By Hassan Niazi
What is past is prologue.
In 1846, after years of war, Gilgit-Baltistan, or for brevity’s sake G-B, became a part of the state known as Jammu and Kashmir. At that point, who could have known that this singular act would create the ripples that would prevent G-B from ever officially becoming a part of Pakistan.
The fate of Kashmir and G-B should have diverged into two separate paths when the latter gained independence from the former. It must have seemed to the people of G-B that this was true, when in 1947 the region acceded to Pakistan, while Kashmir would from that point forward be known as ‘the Kashmir issue’.
But a fate tied together for so long would not untangle without a fight. Without consulting the people of the area, the state of Pakistan would peg the status of G-B to the eventual resolution of the Kashmir dispute. It seems the reason for this intertwining of fates was Jammu and Kashmir’s unwillingness towards allowing G-B to become a separate province. Pakistan, not wanting to alienate the Kashmir cause, put G-B in the same limbo basket as Kashmir. And so, despite having gained independence from Kashmir, G-B’s autonomy still lies in hands other than its own.
Today, the people of G-B are not recognised as citizens of Pakistan, and the area is not governed by the Constitution of Pakistan, because of the Kashmir issue. Since the day Pakistan appeared on the world map, the people of G-B have shown a strong commitment to the idea of Pakistan, yet this commitment has remained unreciprocated. Instead of the constant prevarications that Pakistan has mastered when confronted with this issue, perhaps it is time to walk the road to redemption.
We could begin with understanding that G-B’s status should never have been mixed with Kashmir. Blessed with their own rich individual identity — independent from that of Kashmir — the people of G-B deserve to celebrate their autonomy. The more we associate them with Kashmir, the higher the probability that we will nurture feelings of resentment amongst them. It is because the people of G-B wanted to be masters of their own fate that they fought for independence from Kashmir, and so, every time we tie their fate to Kashmir’s we enable frustration and resentment to materialise within its people. Pakistan must tread this path carefully. For feelings of resentment can morph into feelings of hate.
It has never made sense to tie G-B’s fate with Kashmir, because while Kashmir may be a disputed territory given the peculiar fallout of partition; G-B, an independent state, upon partition, unconditionally consented to integration with Pakistan.
Granting the people of G-B full citizenship rights and the region provincial status shouldn’t be taking us so long. Forming a province of G-B will not require the sort of political capital that, say, a Seraiki province would. It would require a constitutional amendment, which would mean the PTI reaching across the aisle for support. But this is an issue in which multiparty unity is actually feasible. What are we waiting for?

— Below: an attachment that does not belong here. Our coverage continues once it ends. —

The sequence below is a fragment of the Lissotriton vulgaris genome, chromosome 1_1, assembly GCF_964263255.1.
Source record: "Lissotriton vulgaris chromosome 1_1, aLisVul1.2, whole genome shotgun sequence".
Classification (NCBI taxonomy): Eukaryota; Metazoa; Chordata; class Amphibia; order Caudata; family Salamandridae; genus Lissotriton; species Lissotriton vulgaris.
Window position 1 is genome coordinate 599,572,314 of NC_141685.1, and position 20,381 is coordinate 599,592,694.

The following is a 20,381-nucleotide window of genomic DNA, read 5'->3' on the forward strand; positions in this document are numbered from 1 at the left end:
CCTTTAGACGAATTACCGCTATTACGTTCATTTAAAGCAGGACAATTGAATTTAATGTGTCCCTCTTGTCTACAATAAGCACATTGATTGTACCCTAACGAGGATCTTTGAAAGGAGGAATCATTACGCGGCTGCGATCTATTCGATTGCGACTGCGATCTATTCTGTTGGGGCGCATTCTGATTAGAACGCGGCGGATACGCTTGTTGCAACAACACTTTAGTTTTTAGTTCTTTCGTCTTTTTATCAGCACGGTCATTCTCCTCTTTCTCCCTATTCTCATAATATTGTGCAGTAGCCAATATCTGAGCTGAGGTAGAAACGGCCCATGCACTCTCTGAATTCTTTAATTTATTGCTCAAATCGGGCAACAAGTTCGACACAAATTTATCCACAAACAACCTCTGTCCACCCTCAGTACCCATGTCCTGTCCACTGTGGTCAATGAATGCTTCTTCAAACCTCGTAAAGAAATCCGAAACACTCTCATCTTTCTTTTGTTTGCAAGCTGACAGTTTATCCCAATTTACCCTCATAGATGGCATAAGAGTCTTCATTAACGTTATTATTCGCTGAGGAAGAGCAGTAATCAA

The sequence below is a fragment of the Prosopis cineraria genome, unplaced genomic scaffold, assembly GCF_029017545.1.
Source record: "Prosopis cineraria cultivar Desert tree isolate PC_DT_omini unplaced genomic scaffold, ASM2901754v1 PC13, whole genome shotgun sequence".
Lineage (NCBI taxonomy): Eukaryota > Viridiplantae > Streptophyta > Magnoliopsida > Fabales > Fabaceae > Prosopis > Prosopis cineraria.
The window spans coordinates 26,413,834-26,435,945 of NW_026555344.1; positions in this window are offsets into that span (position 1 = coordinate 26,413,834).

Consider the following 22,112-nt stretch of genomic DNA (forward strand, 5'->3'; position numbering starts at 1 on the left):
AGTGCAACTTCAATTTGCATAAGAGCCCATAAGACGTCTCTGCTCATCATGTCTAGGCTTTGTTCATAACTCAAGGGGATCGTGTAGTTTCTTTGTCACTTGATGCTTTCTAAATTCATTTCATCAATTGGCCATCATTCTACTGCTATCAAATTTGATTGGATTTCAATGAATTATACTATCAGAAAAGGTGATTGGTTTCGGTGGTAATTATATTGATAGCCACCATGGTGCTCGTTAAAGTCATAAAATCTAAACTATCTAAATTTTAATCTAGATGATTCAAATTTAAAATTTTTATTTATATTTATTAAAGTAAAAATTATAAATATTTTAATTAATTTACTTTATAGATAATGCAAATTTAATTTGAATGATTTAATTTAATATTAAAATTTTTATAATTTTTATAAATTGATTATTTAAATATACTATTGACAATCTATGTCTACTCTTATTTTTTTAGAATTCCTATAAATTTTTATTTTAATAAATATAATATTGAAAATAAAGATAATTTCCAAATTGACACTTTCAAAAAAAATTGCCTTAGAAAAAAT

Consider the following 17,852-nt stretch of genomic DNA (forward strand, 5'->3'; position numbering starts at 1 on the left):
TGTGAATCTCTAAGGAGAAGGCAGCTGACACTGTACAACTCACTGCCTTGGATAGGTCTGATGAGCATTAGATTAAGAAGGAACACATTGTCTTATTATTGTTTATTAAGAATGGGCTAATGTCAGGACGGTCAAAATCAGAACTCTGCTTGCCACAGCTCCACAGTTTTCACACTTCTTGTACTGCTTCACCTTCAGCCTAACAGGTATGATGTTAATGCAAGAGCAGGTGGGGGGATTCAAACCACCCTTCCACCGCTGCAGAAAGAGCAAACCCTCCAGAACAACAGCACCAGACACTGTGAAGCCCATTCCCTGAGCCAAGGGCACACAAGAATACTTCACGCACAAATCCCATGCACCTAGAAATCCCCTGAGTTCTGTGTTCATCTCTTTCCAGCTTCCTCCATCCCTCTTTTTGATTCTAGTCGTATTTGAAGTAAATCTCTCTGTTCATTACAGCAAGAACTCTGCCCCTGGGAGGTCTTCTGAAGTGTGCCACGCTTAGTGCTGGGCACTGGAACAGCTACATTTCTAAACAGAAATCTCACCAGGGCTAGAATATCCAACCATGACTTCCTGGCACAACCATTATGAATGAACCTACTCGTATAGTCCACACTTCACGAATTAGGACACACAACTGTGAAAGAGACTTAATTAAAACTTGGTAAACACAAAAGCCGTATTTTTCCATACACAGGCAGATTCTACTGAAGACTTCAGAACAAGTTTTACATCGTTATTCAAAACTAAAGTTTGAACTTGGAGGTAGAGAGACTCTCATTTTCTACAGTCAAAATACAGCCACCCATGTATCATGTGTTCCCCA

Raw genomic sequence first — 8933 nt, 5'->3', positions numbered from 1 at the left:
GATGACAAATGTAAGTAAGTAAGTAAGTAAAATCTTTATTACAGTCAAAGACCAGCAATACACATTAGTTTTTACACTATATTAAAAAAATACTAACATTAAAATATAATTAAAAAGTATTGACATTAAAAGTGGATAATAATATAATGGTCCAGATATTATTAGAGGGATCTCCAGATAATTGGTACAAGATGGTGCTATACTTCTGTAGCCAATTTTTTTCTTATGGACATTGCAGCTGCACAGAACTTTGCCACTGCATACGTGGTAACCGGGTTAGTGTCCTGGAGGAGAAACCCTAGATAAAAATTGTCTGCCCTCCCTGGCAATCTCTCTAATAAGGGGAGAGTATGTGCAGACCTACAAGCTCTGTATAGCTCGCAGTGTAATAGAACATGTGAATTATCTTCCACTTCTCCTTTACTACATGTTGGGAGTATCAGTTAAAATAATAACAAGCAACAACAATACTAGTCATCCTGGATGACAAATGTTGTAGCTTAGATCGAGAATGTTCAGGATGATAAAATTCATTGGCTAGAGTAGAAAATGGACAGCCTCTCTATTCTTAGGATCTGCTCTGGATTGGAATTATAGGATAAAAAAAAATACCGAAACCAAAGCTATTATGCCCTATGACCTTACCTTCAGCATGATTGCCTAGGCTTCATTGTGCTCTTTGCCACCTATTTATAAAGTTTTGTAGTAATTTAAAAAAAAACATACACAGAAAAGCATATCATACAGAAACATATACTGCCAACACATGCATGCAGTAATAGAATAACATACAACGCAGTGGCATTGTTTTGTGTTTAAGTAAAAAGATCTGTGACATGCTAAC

With the advent of CPEC, which is contingent upon G-B, shouldn’t the people of that area have a say in parliament about this massive project that will have a direct impact on their home? Do we really wish for feelings of victimhood to fester in another area that has given so much for Pakistan? By denying the people of G-B the rights granted under the Constitution, we deny them the ability to control their own destiny. They are left voiceless; without proper representation.
Glimmers of hope were seen when the Sartaj Aziz Committee was formed to recommend a solution to this issue. The committee’s recommendations have so far not been implemented. Hope was rekindled when the Supreme Court took notice of the issue this year, but it seems yet another commission has been formed to look into the matter. Irony shows no mercy sometimes.
While Pakistan completely fails the people of G-B is there any way for its citizens to at least get basic liberties provided by our constitution? In constitutional law, there is precedent from some jurisdictions which says that certain provisions of the Constitution apply to regions where a country exercises ‘de facto’ sovereignty. This is what the Supreme Court of the United States stated in the case of Boumediene vs Bush when the Bush administration tried to wiggle its way out of the constitution by claiming Guantanamo Bay was outside the jurisdiction of the United States, and therefore, detainees could not be extended the right of habeas corpus. Justice Kennedy shut down this argument, making the point that the US had complete control over the Bay for more than a 100 years. “Our basic charter cannot be contracted away like this,” he said.
There is an argument then, that given that Pakistan exercises de facto sovereignty over G-B, its people, even if not its citizens, should be given certain fundamental rights under the Constitution.
We also need to be mindful that anything short of giving G-B provincial status would be unjust. Arguments have been made along these lines, but they should be rejected for the colonial relics that they are. We should not treat G-B the way the US has treated Puerto Rico. Puerto Rico’s status was decided by a long line of US cases that are referred to as the ‘insular’ cases. To summarise: these cases stated that Puerto Rico was an unincorporated territory and thus did not have all the rights under the Constitution that fully incorporated states have in the US. Such principles reek of colonialism and the ‘insular cases’ came about when US expansionism was at its peak. Pakistan should be wary of going down the colonial road.
It is full provincial autonomy and full citizenship status that the people of Gilgit-Baltistan deserve. Anything less would be an insult to the people of a region that was one of the first to join Pakistan.